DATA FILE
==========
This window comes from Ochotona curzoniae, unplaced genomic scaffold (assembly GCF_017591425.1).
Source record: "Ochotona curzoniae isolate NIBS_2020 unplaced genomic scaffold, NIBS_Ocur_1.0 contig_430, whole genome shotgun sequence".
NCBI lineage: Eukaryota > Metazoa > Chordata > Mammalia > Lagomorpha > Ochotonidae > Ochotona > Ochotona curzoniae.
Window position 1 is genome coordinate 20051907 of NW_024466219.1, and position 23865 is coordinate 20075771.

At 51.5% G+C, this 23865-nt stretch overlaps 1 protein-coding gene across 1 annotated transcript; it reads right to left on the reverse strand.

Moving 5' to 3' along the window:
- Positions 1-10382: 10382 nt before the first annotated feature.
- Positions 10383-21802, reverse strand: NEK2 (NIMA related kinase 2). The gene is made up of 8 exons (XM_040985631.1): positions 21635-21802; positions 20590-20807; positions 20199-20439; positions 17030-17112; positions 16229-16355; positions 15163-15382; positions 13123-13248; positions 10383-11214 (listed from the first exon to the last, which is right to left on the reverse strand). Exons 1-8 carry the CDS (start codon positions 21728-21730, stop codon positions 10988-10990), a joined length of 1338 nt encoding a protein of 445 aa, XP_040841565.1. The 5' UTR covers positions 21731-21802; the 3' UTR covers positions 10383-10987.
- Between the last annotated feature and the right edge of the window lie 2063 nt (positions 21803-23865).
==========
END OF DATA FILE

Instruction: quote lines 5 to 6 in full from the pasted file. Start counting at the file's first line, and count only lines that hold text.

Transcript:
At 51.5% G+C, this 23865-nt stretch overlaps 1 protein-coding gene across 1 annotated transcript; it reads right to left on the reverse strand.

Moving 5' to 3' along the window: